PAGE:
Murder on the Orient Express Mustache You to Consider It

I was in middle school the first time I picked up an Agatha Christie novel. That being said, I don’t actually remember if I’ve read Murder on the Orient Express, the plot seemed familiar, but there is no way I’d ever be able to do a book to film comparison without picking up the novel today. However, I can tell you about the film as a stand alone piece of entertainment.

Murder on the Orient Express pretty much summarizes the plot in the title. A group of passengers boards the opulent train, the Orient Express. While en route to their destination, one of the passengers is murdered. The meat of the film is the murder investigation lead by famous detective Hercule Poirot and his equally famous mustache.

There are a lot of things that this film does right, but there is also one big mark the film misses: pacing. I feel as if I talk a lot about pacing in my film reviews, but truthfully it can make or break a film. I don’t quite think the occasionally sluggish pacing breaks Murder on the Orient Express, but it does make the viewer feel a bit restless at times. It feels exactly how one would imagine a 1930s British murder mystery should feel, but for a 2017 audience this also feels a bit dated.

However, I did mention that the film gets a lot right and that is in large part thanks to Kenneth Branagh. The man knows how to stage a show and is also a stellar actor. It is apparent from minute one that you are watching a Kenneth Branagh film and the production is absolutely beautiful. He manages to make a film set within an easily claustrophobic set of train cars feel open and grandiose. Even more impressive is that despite the very high-budget, polished production value, the main goal is still letting the talent-heavy cast shine.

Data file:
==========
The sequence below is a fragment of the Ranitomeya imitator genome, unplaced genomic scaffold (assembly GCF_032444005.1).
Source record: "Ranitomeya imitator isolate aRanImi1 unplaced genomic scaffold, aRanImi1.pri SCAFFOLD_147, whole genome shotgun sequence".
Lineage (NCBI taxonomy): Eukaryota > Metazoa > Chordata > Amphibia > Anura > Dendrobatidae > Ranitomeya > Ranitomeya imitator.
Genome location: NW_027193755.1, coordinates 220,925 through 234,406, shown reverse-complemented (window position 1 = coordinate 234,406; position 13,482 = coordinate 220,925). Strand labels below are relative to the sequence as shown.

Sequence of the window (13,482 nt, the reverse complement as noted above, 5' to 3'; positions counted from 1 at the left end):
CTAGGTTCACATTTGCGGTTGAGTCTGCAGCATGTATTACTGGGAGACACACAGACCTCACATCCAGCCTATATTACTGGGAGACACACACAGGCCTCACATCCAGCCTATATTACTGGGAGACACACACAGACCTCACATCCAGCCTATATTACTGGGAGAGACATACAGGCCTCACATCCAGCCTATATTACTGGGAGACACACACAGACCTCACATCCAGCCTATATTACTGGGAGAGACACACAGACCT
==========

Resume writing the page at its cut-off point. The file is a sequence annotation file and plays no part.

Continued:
Branagh as Poirot is unsurprisingly outstanding, and the rest of the cast is equally unsurprisingly outstanding. It’s a true ensemble film but this ensemble is stacked with stars. Pfeiffer, Dench, Depp, Odom, Dafoe, Ridley, Cruz. The majority of the cast has proven they can carry a whole film, but here they work together to bring life to these rather complex characters. It’s truly amazing to watch. So, sure the film has pacing problems, but overall I think it has more to offer than it doesn’t.


If you are a fan of Agatha Christie, procedural dramas, or mustaches, I recommend you go see Murder on the Orient Express. If you’re on the fence perhaps wait. Either way, keep in mind that the technical production is worth seeing on a big screen.


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